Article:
How to get the most out of your patient interaction
University of Colorado Gynecologic Oncology’s Dr. Saketh Guntupalli discusses four ways to maximize the doctor-patient relationship using better bedside manner. Make these small changes to your day-to-day routine for happier patients and a happier practice.
Bedside manner is obviously the bedrock by which you develop your doctor-patient relationship. And how patients perceive you when you are in the clinic and when you are making rounds in the hospital is of utmost importance to really developing a strong doctor-patient relationship.
There have been several studies that looked at how doctors are successful, and which doctors build these very large practices and how they do that. I think that there are four ways in which you really can maximize the interaction you have with patients with regards to your doctor-patient relationship and bedside manner.
1. Allot enough time
The first is allotting the appropriate amount of time. If you look at, statistically, what patients complain the most about, they tend to feel that doctors are very rushed. We’ve all been on the other side of that when we’ve gone to see our own doctors and we feel the doctor isn’t listening or is just trying to get through so they can get to the next patient encounter. That is very important to keep in mind, because when you spend time with patients, they certainly get that feeling that you are invested in them and that you care. So, obviously allotting the right amount of time, particularly when you have to deliver bad news, is incredibly important.
2. Make eye contact
The second thing is eye contact. Eye contact is probably the most important thing that you can do when you’re actually interacting with a patient, aside from the amount of time you spend. That’s very important, because if you’re constantly looking elsewhere, you’re looking at other things, you’re distracted, it gives the patient the sense that you’re not being completely truthful with them. So, maintaining good eye contact, and not just with the patient but with the patient’s family, is incredibly important.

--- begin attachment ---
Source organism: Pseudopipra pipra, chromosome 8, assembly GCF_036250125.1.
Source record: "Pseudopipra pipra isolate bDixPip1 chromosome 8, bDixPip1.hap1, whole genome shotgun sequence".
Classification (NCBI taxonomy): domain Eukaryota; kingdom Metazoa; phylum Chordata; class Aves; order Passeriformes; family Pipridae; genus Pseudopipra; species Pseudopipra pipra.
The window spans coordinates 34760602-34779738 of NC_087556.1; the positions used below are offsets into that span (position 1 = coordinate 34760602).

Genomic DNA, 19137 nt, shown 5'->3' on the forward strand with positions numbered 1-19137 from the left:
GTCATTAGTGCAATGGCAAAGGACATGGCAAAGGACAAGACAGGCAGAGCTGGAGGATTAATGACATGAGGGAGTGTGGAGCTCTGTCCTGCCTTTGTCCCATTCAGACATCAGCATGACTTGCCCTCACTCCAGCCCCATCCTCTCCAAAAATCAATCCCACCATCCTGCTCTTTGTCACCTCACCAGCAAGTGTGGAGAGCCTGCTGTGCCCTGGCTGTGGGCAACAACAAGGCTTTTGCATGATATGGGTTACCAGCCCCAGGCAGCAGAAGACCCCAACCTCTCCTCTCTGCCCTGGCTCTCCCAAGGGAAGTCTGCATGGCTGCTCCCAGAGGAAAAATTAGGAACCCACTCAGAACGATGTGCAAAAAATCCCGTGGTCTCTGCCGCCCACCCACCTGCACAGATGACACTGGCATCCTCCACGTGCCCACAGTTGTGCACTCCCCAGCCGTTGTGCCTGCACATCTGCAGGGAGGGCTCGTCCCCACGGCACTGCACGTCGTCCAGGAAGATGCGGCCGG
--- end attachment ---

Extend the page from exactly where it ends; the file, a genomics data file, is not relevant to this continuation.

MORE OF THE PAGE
3. Level the playing field
The other thing that I think is very important that I use in my practice, particularly when I’m making rounds in the hospital, is to “level the playing field.” What I mean by that is to put yourself in the position of the patient: You’re sick, you’re lying in a bed and a group of physicians, residents, medical students, nurses come in and they’re all surrounding you. That can be, on a very basic level, threatening.
So, what I think is important to help ease that is to actually sit down when you talk to patients. I try to bring a stool or chair in and actually sit down when I’m talking to the patient about what happened in the OR the day before, what chemotherapy we’re going to give them, what the treatment plan is going to be. When you have that eye-level contact with patients, they actually really appreciate that, they trust you more and they feel a sense that you’re very invested in them and you’re very kind.
4. Have a family member in the room
Lastly, one of the tricks for developing a good doctor-patient relationship is having a family member in the room. This is good for the patient and it’s good for the doctor. It’s good for the patient because that person can act as a scribe and can take notes, particularly in very long discussions when you’re discussing various options such as surgery or medical interventions. The other reason that it’s important is it gives the patient the sense that they have an advocate for them in the room. It gives them the sense that there’s somebody there that will advocate and stand up for them.
These four things are probably the most important things to establishing a strong doctor-patient relationship. They’re easy, they don’t take a lot of time and, overall, they really do help and benefit excellent communication between the doctor and the patient.